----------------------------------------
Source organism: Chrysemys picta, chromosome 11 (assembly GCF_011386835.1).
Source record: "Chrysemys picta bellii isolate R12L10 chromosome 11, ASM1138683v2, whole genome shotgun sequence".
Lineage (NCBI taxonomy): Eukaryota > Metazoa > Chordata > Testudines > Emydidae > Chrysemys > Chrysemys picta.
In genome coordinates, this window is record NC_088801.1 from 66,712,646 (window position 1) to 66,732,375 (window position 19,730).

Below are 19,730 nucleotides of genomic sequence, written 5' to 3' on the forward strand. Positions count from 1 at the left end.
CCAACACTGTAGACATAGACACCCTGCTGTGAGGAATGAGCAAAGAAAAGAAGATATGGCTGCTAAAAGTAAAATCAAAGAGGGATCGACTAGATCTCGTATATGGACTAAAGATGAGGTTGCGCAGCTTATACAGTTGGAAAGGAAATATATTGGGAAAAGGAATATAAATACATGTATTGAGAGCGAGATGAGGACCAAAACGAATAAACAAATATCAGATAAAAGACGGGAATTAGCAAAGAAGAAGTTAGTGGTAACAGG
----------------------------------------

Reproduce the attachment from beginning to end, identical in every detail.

Source organism: Chrysemys picta, chromosome 11 (assembly GCF_011386835.1).
Source record: "Chrysemys picta bellii isolate R12L10 chromosome 11, ASM1138683v2, whole genome shotgun sequence".
Lineage (NCBI taxonomy): Eukaryota > Metazoa > Chordata > Testudines > Emydidae > Chrysemys > Chrysemys picta.
In genome coordinates, this window is record NC_088801.1 from 66,712,646 (window position 1) to 66,732,375 (window position 19,730).

Below are 19,730 nucleotides of genomic sequence, written 5' to 3' on the forward strand. Positions count from 1 at the left end.
CCAACACTGTAGACATAGACACCCTGCTGTGAGGAATGAGCAAAGAAAAGAAGATATGGCTGCTAAAAGTAAAATCAAAGAGGGATCGACTAGATCTCGTATATGGACTAAAGATGAGGTTGCGCAGCTTATACAGTTGGAAAGGAAATATATTGGGAAAAGGAATATAAATACATGTATTGAGAGCGAGATGAGGACCAAAACGAATAAACAAATATCAGATAAAAGACGGGAATTAGCAAAGAAGAAGTTAGTGGTAACAGG